So I would -- I would suggest, gentlemen, that you understand that we are in the midst of a tremendous, real universal history. Who cares for the French history, or for English history, as you are brought up, gentlemen? This secular story. They are of no importance, if you compare to this tremendous 2,000 years of organized -- of life in the form of the Holy Spirit, of this power to connect more than one generation of man to the same -- in the same spirit, to bear fruit, where one generation sows, and the other harvests. This has not existed before, and it is threatened today. The fact that the Church today is -- is treated more and more as just nature, as a building in the town, you see, with a { }, with a sign, and its advertising, just as other institutions, you see, and -- and just competing with the movies and so on, shows that this church is in great danger. If it is natural, it is -- must die, as all natural things must die. It has a limited span of existence. But if you see the whole story of the Church, the thing is a little more complicated. All the qualities of life are there. Inasfar as the Church is the human soul written large, gentlemen, it only dies in order to rise again. The problem of your and my life is that your death can be the beginning of a glorious life in somebody else. If you understand that your life is dying all the time, that every sacrifice, every -- renunciation you make can be called your death and another person's birth. We beget all the time, with every renunciation, gentlemen.

One of you told me the story that he was tempted to go with the choir out to California, and instead he stuck with his fraternity and -- and played in the competition of the plays, and they got the prize. And if he had broken out, they couldn't have gotten the prize. The little action was very important to me, when he told me this, because without his saying anything about it, the decision which he had to make was plus and minus for himself. The trip to California was for him a plus. The not-going to California was a minus. But his minus produced a plus. This is, by and large, the interaction, gentlemen, of one man and humanity, that your voluntary- -- -teering for paying a price for the interconnecting of the generations, or the various classes of mankind, the various nations immediately recoils and produces in effect a surplus in somebody else.

Now the story of the Church is simply this -- may I -- may I still add this, gentlemen? The -- the Sermon on the Mount, or the whole story of the Christian era is simply this: that this interconnecting between the generations, this strange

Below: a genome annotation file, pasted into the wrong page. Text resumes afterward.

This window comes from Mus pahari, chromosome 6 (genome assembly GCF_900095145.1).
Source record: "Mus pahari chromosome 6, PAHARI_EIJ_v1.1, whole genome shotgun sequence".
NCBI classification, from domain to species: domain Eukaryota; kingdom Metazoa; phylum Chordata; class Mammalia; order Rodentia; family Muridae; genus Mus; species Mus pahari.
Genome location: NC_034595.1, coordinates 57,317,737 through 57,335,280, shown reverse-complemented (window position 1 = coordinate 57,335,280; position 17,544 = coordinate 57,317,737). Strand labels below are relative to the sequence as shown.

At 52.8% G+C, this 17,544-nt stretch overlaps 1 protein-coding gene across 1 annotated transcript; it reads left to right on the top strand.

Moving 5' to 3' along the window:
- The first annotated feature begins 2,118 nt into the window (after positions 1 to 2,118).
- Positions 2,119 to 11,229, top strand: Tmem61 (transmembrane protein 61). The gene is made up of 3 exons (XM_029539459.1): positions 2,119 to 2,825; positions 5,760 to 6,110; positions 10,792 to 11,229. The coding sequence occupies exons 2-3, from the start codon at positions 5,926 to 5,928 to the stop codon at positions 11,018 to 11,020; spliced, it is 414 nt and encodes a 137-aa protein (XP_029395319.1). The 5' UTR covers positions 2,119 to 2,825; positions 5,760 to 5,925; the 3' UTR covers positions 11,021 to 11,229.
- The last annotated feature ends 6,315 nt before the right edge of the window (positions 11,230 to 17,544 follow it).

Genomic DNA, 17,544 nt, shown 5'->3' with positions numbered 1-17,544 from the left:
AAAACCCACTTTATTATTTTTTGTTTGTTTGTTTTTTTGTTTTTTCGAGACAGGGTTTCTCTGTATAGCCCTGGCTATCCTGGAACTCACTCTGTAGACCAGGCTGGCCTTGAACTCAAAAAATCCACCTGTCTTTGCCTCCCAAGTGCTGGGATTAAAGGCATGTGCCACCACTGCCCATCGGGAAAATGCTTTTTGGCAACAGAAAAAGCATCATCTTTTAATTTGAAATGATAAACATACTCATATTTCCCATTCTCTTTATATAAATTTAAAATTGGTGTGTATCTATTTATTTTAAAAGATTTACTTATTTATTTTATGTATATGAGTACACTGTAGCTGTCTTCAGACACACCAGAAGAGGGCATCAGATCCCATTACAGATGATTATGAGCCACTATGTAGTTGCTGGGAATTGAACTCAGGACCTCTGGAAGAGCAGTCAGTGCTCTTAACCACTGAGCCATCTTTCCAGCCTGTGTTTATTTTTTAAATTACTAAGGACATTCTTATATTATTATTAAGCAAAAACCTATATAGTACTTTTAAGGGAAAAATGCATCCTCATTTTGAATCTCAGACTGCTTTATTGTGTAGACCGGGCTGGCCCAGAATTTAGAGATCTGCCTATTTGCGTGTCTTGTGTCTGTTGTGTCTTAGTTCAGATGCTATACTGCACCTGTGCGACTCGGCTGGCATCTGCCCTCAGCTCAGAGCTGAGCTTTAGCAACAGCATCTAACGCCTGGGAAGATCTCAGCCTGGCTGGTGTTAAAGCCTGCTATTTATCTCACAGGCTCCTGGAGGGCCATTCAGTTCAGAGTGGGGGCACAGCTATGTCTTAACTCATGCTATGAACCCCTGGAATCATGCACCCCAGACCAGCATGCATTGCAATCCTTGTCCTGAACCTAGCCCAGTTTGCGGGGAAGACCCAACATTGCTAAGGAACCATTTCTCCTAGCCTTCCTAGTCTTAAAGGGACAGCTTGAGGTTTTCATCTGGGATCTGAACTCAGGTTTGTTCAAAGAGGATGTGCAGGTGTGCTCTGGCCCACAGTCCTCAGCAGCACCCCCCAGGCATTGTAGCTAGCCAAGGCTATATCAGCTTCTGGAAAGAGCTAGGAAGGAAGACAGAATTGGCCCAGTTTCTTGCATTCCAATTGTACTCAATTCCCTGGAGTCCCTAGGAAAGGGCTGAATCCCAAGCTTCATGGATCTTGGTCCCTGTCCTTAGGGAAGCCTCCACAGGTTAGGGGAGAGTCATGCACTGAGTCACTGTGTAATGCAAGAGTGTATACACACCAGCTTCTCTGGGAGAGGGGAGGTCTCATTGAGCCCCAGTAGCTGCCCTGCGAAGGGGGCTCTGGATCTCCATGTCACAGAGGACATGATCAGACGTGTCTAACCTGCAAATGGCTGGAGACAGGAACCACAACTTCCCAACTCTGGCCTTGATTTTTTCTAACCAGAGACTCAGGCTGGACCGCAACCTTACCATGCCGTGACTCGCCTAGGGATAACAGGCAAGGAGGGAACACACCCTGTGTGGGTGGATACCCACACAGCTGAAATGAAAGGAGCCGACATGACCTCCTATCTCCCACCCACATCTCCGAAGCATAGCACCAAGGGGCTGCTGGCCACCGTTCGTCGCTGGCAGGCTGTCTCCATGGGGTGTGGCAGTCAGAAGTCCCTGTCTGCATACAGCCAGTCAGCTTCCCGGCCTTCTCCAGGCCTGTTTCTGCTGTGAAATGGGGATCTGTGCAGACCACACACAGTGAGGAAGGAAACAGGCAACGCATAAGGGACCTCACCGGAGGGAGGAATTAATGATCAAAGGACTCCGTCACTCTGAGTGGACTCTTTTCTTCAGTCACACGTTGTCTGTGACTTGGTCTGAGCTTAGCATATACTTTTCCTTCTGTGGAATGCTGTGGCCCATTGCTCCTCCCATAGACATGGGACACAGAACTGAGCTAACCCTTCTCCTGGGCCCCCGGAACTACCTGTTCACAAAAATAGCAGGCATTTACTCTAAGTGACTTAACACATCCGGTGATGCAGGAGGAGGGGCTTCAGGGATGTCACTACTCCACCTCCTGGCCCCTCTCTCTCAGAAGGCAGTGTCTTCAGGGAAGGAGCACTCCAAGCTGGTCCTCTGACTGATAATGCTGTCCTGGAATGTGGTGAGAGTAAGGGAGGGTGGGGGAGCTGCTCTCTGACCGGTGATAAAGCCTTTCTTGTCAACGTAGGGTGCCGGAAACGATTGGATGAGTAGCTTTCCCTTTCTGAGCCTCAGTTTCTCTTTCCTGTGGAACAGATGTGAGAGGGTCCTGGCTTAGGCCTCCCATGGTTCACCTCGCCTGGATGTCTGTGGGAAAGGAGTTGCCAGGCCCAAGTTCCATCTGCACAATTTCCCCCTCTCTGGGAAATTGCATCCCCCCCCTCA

species which we are -- that we only exist as men, as human beings, if we deny our animal existence, if you deny that your death is the end, that you can only cooperate in the history of mankind by believing in this cooperation. If you understand that -- among men, this has -- be done explicitly. The difference between human life, gentlemen, and animal life, is that animals don't have to do anything explicitly. But we have to do it explicitly. I don't know -- there are many other words I could use. I -- at this moment I like to stress: explicitly we have to stick to the sequence of generations. When a man stays married and doesn't run off with another wife, which would be very tempting in itself to do, if he only considers his own existence, gentlemen. And he does this for the next generation. The sacrament of marriage has nothing to do with the relation of one man and one woman, but it is absolutely necessary, if you want to make the next generation realize the peace that can exist between two sexes.

If you do not marry, gentlemen, you expose the young to Freud. Freud is the exploitation of divorce in Vienna, of -- of -- of mistresses had by husbands, and of -- lovers had by mothers. These poor children, of course, were deprived of the unity and the peace among the two sexes in the previous generation. If you want to have the outstanding example, gentlemen, of how the generations are connected from the first of creation, it is, that for children, in their first 15 years of life, and you testify, most of you that I am simply right, from your own experience, that in the -- for the 15-year-old child, the father and the mother form a unity, and they are only two -- two members of this unity. And usually the mother says what the parents have decided, or -- it was sometimes perhaps the father is on more intimate terms with you and tells you what your -- the mother has spoken of with him. But they appear to the children as one generation that has succeeded.